Good Friday Meditation

April 14, 2017

Bible Text: John 18:1-19:42 |

God is God.

In creating this world, God could have made it in a thousand different ways. It could have been a world without change, without trouble – a world that was always static in its harmony and bliss. But that is not the world God made. Ours is a world of constant change, a place where living things must always die.

A housefly will live for about a month. A bald eagle for 20 years or so. We humans consider 85 a reasonably long life – though of course that seems quite unreasonable at 84. Giant tortoises can live to 200, and there’s a clam that tops out at 400. A coriander plant will sprout in late winter and be dead by July, while a bristlecone pine in California is still alive at nearly 5000 years old. But its days are numbered, too. Everything on this earth will die. And the earth itself will die. And so will our sun, which – say the scientists – is about half way through its life.

Such is the world God made.

And into this world came God. And on this day we remember when God in Christ was killed.

‘Tis a deep mystery, this day: Why did Jesus die? What did he mean at his Last Supper when he said of the cup, “This is my blood of the new covenant which is poured out for many for the forgiveness of sins”? What does it mean when we say in the Creed that Jesus descended to the dead – or in the older language, “He descended to hell”?

Mysteries indeed.

But of this I am certain, God in Christ died with us. And the death he chose was the worst of deaths: crucifixion on a cross. He was abandoned and betrayed by his friends. He was publicly humiliated. The physical suffering was hideous beyond description. And this is to say nothing of the ontological suffering of his final cry, “My God, my God, why have you forsaken me?” What does it mean for God to forsake God, for the godhead itself to be ruptured? I hardly dare consider an answer.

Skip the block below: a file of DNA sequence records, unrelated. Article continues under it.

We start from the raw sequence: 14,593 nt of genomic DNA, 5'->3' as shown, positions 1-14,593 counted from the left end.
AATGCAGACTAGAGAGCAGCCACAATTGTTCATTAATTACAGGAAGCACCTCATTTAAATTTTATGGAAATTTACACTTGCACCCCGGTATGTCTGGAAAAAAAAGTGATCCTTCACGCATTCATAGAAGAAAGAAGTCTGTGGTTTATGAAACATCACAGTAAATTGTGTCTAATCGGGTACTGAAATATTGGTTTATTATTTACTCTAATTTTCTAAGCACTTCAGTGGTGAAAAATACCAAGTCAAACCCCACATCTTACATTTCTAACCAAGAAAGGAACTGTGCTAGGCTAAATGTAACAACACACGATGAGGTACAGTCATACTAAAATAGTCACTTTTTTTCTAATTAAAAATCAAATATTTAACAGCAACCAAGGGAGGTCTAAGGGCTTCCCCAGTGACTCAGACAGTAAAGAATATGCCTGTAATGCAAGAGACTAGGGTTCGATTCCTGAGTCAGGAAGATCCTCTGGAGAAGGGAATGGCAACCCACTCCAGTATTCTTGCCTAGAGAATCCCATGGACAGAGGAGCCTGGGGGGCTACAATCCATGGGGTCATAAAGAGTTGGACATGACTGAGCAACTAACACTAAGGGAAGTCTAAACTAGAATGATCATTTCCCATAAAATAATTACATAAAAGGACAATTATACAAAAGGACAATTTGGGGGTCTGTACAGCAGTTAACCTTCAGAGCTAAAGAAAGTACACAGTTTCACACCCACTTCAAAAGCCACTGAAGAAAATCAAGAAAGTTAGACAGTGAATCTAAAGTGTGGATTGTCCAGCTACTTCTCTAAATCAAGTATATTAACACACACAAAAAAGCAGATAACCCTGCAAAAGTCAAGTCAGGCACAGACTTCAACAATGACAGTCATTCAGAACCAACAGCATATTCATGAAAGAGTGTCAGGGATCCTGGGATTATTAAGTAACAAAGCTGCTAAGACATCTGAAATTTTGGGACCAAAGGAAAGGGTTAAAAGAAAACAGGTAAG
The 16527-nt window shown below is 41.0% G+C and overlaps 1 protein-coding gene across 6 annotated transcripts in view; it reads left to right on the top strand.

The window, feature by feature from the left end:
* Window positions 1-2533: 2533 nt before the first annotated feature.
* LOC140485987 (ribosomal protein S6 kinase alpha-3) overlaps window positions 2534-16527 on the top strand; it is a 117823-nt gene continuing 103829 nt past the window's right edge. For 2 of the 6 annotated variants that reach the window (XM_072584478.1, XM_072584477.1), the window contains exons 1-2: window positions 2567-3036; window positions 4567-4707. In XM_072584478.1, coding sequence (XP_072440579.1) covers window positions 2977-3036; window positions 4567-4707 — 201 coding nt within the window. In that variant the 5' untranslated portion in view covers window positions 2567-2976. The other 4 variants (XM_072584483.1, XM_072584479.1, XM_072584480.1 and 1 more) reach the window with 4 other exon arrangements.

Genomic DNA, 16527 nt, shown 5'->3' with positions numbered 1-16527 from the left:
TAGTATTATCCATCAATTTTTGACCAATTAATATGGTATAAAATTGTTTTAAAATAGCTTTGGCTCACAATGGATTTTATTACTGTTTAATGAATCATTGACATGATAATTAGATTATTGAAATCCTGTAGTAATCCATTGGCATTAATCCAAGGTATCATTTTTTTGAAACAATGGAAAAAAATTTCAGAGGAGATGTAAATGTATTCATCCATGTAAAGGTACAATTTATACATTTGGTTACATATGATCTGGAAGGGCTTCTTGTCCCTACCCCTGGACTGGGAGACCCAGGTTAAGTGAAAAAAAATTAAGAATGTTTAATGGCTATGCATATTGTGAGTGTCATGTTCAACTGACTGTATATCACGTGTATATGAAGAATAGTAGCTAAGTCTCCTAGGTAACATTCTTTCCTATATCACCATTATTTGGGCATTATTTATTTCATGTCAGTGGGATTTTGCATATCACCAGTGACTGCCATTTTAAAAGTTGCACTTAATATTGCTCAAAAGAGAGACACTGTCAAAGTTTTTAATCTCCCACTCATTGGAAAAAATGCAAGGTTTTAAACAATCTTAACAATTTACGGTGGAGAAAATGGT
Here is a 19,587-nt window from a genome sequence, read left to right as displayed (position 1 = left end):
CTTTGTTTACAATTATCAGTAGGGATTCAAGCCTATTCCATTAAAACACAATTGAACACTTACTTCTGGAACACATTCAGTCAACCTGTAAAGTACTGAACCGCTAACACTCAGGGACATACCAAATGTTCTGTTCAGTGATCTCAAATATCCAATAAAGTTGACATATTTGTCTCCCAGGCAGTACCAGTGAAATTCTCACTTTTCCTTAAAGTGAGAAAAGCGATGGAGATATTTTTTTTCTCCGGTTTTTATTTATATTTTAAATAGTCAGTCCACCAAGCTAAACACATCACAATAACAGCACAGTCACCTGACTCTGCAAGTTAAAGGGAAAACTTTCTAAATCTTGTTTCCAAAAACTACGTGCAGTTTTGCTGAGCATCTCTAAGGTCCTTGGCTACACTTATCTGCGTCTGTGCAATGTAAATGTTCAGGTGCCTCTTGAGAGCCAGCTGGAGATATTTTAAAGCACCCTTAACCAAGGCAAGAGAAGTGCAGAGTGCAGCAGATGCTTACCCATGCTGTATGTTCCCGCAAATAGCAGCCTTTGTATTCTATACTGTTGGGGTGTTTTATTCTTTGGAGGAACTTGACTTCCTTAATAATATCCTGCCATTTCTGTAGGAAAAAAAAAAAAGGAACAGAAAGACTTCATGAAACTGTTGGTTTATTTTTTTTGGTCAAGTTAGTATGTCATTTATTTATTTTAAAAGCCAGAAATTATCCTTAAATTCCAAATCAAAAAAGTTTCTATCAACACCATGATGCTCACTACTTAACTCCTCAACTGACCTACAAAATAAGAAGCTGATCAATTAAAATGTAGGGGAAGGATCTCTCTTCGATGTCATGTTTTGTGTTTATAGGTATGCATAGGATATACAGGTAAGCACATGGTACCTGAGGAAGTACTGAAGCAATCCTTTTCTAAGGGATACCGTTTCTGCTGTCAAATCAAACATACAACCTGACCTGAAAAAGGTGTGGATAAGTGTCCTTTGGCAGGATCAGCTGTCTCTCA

Any answers we devise, true though they may be, shall be but the first tentative whispers of truth whose sound is soon silenced by the cavernous abyss of that cross where Jesus died.

There will come a day when the whole truth of this cross shall be known. There will come a day when every eye shall be opened and every tongue proclaim the mystery already celebrated in the heavenly courts, when our heart’s true and earnest cry will also be, “Holy, holy, holy Lord.” There will come a day when the abyss of the cross shall be brimming full with wisdom and insight and life.

But whatever that final truth shall be, it is sufficient today to come before the hard wood of the cross and weep with the Suffering Servant. Come with the mindfulness that in Christ’s dying, is your dying. In Christ’s dying is all dying. Throughout the ages every death, in body and soul is gathered into the deep chasm where Jesus’ body was laid. For it is the nature of God to be One, even one in our death.

Soon we will celebrate Jesus’ resurrection – when our oneness with Christ will also mean our resurrection with Christ. Soon. But not tonight. Tonight we are left with the cross – that hideous spectacle, that scandal of God’s love.

Later in the service you’ll have the opportunity to light a candle and place it beneath the cross. Let that candle be for you whatever manner of death you’ve suffered in this world: the death of a loved one, the death of a marriage, the death of a dream, the death of innocent victims of terrorism and hatred, even your own death which awaits. Light more than one candle if need be. Then let these candles be gathered beneath the cross of Jesus, with the fearful gratitude that all have been gathered into the Son of God who died there for us.

And know that – somehow, in the mystery of the cross – Christ has trampled down death by death and giving life to those in the tomb.

Download FilesNotes

Sermon Topics: ,